Our primary database for wages comes from NIPA. We use employee compensation (EC) because it includes wages and salaries of employees as well as employer contributions to social security. This is the appropriate base for estimates of variable capital, since it represents the total cost of labor power to the capitalist.
A combination of BLS and NIPA data is used to estimate the wage per production worker. This is then applied to the estimate of the number of productive workers from Appendix F to derive the total wage bill of productive labor (variable capital). The wage bill of unproductive workers is derived as the difference between total NIPA wages and total variable capital. The basic steps involved will now be outlined.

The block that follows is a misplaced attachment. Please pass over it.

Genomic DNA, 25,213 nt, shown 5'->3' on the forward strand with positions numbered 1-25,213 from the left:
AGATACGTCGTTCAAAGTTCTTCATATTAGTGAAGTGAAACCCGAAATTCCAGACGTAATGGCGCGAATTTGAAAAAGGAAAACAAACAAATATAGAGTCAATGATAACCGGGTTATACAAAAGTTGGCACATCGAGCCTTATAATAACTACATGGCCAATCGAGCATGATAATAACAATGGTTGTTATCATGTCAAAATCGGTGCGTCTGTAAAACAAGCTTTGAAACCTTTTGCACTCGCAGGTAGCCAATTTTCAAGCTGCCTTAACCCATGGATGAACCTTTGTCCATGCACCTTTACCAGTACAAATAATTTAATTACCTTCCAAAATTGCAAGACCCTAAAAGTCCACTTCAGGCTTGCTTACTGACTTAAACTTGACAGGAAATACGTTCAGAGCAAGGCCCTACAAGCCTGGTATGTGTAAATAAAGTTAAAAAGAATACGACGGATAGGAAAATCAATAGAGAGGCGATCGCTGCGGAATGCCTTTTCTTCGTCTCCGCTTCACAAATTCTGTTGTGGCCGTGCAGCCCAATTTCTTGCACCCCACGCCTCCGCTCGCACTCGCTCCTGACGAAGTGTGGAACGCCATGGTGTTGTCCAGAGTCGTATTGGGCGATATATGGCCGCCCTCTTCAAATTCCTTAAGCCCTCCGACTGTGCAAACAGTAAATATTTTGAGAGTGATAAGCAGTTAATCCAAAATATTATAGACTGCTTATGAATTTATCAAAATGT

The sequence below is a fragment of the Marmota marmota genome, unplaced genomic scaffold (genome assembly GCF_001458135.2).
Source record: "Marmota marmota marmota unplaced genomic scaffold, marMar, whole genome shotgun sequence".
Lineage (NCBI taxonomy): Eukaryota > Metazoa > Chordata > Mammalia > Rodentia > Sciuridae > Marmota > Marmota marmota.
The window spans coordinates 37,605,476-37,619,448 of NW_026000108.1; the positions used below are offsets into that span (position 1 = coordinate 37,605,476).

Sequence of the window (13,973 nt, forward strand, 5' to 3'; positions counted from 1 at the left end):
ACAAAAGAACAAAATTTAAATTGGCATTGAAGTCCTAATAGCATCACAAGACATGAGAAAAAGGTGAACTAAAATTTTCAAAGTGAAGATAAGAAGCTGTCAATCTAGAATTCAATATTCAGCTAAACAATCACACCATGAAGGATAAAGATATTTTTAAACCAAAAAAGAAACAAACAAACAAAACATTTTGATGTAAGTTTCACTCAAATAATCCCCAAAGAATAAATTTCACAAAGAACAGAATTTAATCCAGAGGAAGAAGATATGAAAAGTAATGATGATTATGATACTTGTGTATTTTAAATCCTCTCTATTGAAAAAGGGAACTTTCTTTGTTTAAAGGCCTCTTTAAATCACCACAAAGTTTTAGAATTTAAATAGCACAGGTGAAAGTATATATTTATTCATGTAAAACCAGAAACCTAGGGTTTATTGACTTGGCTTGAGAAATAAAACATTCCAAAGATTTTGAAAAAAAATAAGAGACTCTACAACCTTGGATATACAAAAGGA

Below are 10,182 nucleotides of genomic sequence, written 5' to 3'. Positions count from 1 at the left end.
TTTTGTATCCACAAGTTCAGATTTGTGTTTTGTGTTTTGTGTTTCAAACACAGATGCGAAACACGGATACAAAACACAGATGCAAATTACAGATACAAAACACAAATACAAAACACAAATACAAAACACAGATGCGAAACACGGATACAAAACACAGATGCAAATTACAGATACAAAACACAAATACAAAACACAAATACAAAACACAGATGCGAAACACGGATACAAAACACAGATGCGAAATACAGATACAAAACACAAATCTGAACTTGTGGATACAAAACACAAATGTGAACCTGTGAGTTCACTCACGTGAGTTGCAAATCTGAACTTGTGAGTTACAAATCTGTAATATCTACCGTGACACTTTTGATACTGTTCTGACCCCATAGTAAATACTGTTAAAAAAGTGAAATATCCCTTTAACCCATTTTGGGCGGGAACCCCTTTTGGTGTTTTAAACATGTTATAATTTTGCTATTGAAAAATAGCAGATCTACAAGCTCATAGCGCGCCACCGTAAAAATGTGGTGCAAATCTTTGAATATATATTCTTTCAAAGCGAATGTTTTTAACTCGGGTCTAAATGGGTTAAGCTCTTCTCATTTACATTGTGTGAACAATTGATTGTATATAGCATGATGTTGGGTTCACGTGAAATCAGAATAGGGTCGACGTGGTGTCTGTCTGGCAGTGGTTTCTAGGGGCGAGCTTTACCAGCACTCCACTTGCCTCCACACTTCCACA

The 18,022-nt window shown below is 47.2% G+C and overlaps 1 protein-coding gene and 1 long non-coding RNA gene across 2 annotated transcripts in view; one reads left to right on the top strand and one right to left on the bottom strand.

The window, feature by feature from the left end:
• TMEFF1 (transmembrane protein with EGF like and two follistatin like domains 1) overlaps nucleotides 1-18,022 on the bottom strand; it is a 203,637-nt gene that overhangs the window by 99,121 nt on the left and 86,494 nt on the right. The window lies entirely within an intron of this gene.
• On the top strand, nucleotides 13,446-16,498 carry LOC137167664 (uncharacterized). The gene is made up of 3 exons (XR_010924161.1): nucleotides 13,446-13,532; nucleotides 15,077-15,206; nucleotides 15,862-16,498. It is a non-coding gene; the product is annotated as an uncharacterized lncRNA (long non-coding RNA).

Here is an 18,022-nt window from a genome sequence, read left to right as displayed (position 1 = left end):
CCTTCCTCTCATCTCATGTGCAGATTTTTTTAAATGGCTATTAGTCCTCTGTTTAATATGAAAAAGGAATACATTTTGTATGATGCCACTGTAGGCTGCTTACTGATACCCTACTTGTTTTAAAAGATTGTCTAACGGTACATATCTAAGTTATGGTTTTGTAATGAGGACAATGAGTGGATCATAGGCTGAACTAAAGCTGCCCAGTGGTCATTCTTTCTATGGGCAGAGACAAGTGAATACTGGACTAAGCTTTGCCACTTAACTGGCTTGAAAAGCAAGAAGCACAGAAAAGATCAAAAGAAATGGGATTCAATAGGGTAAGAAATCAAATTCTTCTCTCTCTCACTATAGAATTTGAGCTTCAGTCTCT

Starting with the NIPA measure of employee compensation EC, we make two adjustments. First, because EC covers only employees whereas our measure of total employment L includes both employees and self-employed persons, we need to make some estimate of the wage equivalent of self-employed persons. Second, we must split the resulting measure of total wages into wages of productive and unproductive workers.